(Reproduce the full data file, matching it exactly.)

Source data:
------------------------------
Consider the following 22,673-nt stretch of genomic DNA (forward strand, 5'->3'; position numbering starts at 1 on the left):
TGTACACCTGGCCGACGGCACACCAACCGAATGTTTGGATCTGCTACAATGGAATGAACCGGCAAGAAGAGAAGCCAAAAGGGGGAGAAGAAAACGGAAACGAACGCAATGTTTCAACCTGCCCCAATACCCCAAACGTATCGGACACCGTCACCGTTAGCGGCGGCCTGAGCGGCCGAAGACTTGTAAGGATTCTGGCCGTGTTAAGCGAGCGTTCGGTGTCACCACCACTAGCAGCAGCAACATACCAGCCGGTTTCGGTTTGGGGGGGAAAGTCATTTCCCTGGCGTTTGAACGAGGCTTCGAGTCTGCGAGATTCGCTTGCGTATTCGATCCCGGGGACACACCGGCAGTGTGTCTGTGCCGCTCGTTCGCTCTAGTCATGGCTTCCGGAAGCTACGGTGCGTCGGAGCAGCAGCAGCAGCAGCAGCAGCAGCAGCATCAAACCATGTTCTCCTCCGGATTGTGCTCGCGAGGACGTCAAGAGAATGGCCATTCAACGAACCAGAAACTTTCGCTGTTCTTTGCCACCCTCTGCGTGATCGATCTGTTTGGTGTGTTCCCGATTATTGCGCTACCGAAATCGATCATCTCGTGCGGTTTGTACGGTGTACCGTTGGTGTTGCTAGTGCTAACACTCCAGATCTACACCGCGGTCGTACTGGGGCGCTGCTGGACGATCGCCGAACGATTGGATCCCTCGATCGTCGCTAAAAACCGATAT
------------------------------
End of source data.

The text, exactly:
Consider the following 22,673-nt stretch of genomic DNA (forward strand, 5'->3'; position numbering starts at 1 on the left):
TGTACACCTGGCCGACGGCACACCAACCGAATGTTTGGATCTGCTACAATGGAATGAACCGGCAAGAAGAGAAGCCAAAAGGGGGAGAAGAAAACGGAAACGAACGCAATGTTTCAACCTGCCCCAATACCCCAAACGTATCGGACACCGTCACCGTTAGCGGCGGCCTGAGCGGCCGAAGACTTGTAAGGATTCTGGCCGTGTTAAGCGAGCGTTCGGTGTCACCACCACTAGCAGCAGCAACATACCAGCCGGTTTCGGTTTGGGGGGGAAAGTCATTTCCCTGGCGTTTGAACGAGGCTTCGAGTCTGCGAGATTCGCTTGCGTATTCGATCCCGGGGACACACCGGCAGTGTGTCTGTGCCGCTCGTTCGCTCTAGTCATGGCTTCCGGAAGCTACGGTGCGTCGGAGCAGCAGCAGCAGCAGCAGCAGCAGCAGCATCAAACCATGTTCTCCTCCGGATTGTGCTCGCGAGGACGTCAAGAGAATGGCCATTCAACGAACCAGAAACTTTCGCTGTTCTTTGCCACCCTCTGCGTGATCGATCTGTTTGGTGTGTTCCCGATTATTGCGCTACCGAAATCGATCATCTCGTGCGGTTTGTACGGTGTACCGTTGGTGTTGCTAGTGCTAACACTCCAGATCTACACCGCGGTCGTACTGGGGCGCTGCTGGACGATCGCCGAACGATTGGATCCCTCGATCGTCGCTAAAAACCGATAT